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TriAnthony
Sisense Team Member
Sisense Team Member

User Parameters Use Case - Query Tracking / Audit

This article explains one of the example use cases of User Parameters laid out in User Parameters - What They Are and What They're For (Example Use Cases).

User Parameters can be used in live models to generate tailored queries. One of the benefits of this feature is it allows data designers to add personalized tags or comments in table queries for query tracking and audit purposes.

By default, only the user specified in the connection settings will appear in your database query monitoring tool. This means that unless every Sisense user has an associated account in the database, there is no way to track which Sisense user triggers a query to the database. User parameters can be used to address this problem. The idea is to use a parameter to associate each user (or group) to their respective name, email address, or other identifiable information, then use the parameter in a comment line in the table query.

Let's walk through an example of a Snowflake live model. Let's suppose the Snowflake data admin wants to track every Sisense query sent to the database based on who triggers it, without having to create individual users in the database for each Sisense user. 

The first step to implement this requirement is to create the user parameter. When creating parameters for a query, be sure to select Custom Live Queries in the Applicable Areas field.

Screenshot 2024-05-17 at 5.41.42 PM.png

Once you've created the user parameter, the next step is to assign a value for each individual user (or group if that is sufficient). For this use case, the value should represent the username or email of the user. Note that whitespace is not currently supported in parameter values. Therefore, using the regular name format, such as "John Doe," will not be accepted. Below is an example of a user and value assignment for this parameter.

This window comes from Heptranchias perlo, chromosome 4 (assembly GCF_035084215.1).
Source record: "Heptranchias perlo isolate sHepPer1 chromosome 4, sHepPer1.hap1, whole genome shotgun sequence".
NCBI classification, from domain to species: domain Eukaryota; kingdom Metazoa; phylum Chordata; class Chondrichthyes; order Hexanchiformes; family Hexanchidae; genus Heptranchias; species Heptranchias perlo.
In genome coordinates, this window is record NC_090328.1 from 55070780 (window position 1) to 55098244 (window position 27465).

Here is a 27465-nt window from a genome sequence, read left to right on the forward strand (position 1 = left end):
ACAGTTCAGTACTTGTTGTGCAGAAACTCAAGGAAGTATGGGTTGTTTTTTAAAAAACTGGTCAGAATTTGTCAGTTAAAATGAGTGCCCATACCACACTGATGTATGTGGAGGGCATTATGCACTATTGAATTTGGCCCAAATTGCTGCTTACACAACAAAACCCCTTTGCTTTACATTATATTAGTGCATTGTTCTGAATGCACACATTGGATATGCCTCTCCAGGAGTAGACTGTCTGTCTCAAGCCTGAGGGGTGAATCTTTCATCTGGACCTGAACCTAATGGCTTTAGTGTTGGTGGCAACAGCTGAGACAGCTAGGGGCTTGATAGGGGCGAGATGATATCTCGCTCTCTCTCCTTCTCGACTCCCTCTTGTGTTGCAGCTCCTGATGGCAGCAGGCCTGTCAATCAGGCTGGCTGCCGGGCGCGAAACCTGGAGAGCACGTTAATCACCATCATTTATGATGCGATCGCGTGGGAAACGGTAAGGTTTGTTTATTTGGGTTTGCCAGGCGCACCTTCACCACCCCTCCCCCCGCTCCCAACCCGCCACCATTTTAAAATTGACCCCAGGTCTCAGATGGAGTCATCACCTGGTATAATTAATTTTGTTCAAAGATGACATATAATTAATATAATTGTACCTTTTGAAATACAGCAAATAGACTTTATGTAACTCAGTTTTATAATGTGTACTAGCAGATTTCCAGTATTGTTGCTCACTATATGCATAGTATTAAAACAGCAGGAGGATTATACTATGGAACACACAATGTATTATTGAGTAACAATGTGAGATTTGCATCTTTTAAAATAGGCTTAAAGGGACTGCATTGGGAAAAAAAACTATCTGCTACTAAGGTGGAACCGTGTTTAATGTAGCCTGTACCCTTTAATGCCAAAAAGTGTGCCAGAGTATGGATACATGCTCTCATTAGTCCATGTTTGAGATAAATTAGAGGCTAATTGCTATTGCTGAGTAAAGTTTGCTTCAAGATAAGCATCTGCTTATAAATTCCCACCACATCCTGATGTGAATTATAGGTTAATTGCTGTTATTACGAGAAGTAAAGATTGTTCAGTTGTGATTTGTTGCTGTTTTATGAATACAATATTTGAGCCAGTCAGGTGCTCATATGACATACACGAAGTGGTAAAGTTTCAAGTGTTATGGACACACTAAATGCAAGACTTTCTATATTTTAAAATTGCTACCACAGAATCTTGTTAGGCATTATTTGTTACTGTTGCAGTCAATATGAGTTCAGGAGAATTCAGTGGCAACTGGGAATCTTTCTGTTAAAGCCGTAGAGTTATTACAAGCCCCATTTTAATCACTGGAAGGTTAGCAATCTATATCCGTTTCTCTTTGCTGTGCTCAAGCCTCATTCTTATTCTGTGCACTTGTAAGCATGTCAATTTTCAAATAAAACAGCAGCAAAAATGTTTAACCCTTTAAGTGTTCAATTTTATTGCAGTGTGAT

Screenshot 2024-05-17 at 5.44.47 PM.png


Now that the parameter values have been assigned to users, the final step is to create/modify your table query(ies). Ideally, the comment should be added to the query of the security table to ensure it appears in all widget queries. If you don't have row-level security defined for the model or have scope limitations defined for the security rules, you may need to add the comment to all table queries.

Let's take a table called DimClients as an example. This is the original query of the table: 

SELECT
     C."ID"
     , C."NAME"
     , C."DATE_OF_BIRTH"
     , S."SEXASSIGNEDTYPE" AS SEX
     , A."ADDRESS"
     , A."CITY"
     , A."STATECODE"
     , A."STATENAME"
     , A."COUNTRYCODE"
     , A."COUNTRY"
     , A."ZIPCODE"
FROM "INSURANCE_CLAIMS"."CLIENTS" C
JOIN "INSURANCE_CLAIMS"."SEXES" S
ON C."GENDERTYPE" = S."SEXASSIGNEDCODE"
JOIN "INSURANCE_CLAIMS"."ADDRESSES" A
ON C."ID" = A."CLIENTID"

To provide tracking/audit information to the query, add a comment line and include the parameter. To add a parameter to a query, type two curly brackets, then select the parameter from the dropdown menu. For this example, here is how the comment line should look like:

/* Query executed by {{USER_QUERY_TRACKER}} */

Here is the full, updated query of the DimClients table:

/* Query executed by {{USER_QUERY_TRACKER}} */
SELECT
     C."ID"
     , C."NAME"
     , C."DATE_OF_BIRTH"
     , S."SEXASSIGNEDTYPE" AS SEX
     , A."ADDRESS"
     , A."CITY"
     , A."STATECODE"
     , A."STATENAME"
     , A."COUNTRYCODE"
     , A."COUNTRY"
     , A."ZIPCODE"
FROM "INSURANCE_CLAIMS"."CLIENTS" C
JOIN "INSURANCE_CLAIMS"."SEXES" S
ON C."GENDERTYPE" = S."SEXASSIGNEDCODE"
JOIN "INSURANCE_CLAIMS"."ADDRESSES" A
ON C."ID" = A."CLIENTID"

Save the query, and if needed, repeat the same step for all other tables. Once completed, republish the model. In this example, here is how a widget query looks like from the Analyze SQL query option (which can be found in the widget menu), when it's accessed by the user [email protected]:

Screenshot 2024-05-17 at 6.05.25 PM.png


Here is how the query looks like on the Snowflake query monitoring tool:

Screenshot 2024-05-17 at 6.21.27 PM.png

Version history
Last update:
‎05-20-2024 12:28 PM
Updated by:
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